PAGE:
Image via Wikipedia
Eric Talmadge, “US admiral: Carrier killer won’t stop US Navy,” Washington Post, February 15, 2011
The U.S. military has had its eye on China’s “carrier killer” missile, the DF-21D anti-ship ballistic missile (or ASBM), for some time now, especially the U.S. Navy (understandably, since it’s advertised as a direct counter to the “crown jewel” of the U.S. fleet and a lodestar of U.S. power projection capabilities). The DoD seems to go to pretty extensive lengths to put forth an image of not fearing this weapon, for instance, this today:
However, Vice Adm. Scott van Buskirk, commander of the U.S. 7th Fleet, told the AP in an interview that the Navy does not see the much-feared weapon as creating any insurmountable vulnerability for the U.S. carriers – the Navy’s crown jewels.
“It’s not the Achilles heel of our aircraft carriers or our Navy – it is one weapons system, one technology that is out there,” Van Buskirk said in an interview this week on the bridge of the USS George Washington, the only carrier that is home-based in the western Pacific.
Admiral Van Buskirk took command of the U.S. Navy’s 7th Fleet last fall. 7th Fleet is the naval command that would be on the front line of a potential maritime conflict with China.
It’s not surprising that the leader of this command would come forth with a strong statement discounting the ASBM – just imagine how it would look if he made a statement saying that there was no realistic defense against the ASBM. (Not exactly confidence-inspiring!)
The truth is that nobody knows for sure if the ASBM will work as advertised. There are a number of extremely high technical hurdles that the Chinese will have to solve in order to achieve a operational, fully capable weapon system. The commander of United States Pacific Command (USPACOM – two echelons of command up the chain from 7th Fleet), Admiral Robert Willard stated in an December 2010 interview that the ASBM has reached a state of development roughly equivalent to what in the U.S. defense establishment is called “initial operational capability.” This means that some units can be expected to have received the equipment and have the ability to employ it. It does not mean, however, that all the pieces of the necessary targeting systems, intelligence, surveillance, and reconnaissance (ISR) networks and associated technologies are at a sufficient state of development to fully support the weapon. Indeed. many U.S. defense analysts believe that these supporting technologies are about five years away from being fully operational. (It’s probably good to point out right here that the U.S. has been pretty poor at making accurate predictions about when various Chinese military technologies and hardware will come into service – see also the J-20 stealth aircraft, the prospects of the Chinese deploying an aircraft carrier in the near term, etc.)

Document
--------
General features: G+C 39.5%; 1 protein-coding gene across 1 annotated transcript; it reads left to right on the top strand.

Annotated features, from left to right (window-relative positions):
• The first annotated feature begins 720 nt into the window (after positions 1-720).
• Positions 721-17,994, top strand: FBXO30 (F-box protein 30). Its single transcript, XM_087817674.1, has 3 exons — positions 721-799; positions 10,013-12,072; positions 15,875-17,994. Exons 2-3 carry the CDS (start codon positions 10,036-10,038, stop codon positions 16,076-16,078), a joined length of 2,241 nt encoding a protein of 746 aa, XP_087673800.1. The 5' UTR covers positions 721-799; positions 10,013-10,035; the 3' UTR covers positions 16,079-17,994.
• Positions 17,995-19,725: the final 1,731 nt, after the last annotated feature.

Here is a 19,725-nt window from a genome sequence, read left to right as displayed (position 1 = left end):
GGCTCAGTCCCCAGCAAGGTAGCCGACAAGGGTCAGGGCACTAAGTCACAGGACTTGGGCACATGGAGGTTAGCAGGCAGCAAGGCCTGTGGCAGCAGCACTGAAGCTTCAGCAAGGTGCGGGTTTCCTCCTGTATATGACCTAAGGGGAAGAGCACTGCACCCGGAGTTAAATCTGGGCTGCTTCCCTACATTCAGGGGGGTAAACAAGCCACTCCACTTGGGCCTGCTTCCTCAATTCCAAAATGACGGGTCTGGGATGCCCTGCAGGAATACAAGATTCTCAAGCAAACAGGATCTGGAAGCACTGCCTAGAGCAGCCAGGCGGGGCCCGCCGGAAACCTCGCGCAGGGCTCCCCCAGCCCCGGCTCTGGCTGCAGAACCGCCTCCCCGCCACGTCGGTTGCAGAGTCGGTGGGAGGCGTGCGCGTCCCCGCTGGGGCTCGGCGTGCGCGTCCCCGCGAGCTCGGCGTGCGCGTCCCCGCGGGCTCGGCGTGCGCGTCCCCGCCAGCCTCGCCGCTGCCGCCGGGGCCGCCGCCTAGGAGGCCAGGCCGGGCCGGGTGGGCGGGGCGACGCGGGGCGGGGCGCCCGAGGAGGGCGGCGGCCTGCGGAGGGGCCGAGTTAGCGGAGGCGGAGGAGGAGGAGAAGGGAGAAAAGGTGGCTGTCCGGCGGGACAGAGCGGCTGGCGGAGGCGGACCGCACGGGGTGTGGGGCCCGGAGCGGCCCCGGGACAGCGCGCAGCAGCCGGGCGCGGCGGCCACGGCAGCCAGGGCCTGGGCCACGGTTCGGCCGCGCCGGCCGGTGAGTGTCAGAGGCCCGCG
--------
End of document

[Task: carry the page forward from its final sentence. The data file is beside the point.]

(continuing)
In the same interview, Admiral Willard stated that a full over-water test of the ASBM system had not yet been observed. There was some speculation last summer that the PRC might do such a test in conjunction with bellicose rhetoric about U.S. naval operations in the Yellow Sea, but it never came to pass. (The U.S. naval operations were part of the combined response – along with the South Koreans – to the sinking of the ROKS Cheonan by North Korea earlier in 2010.)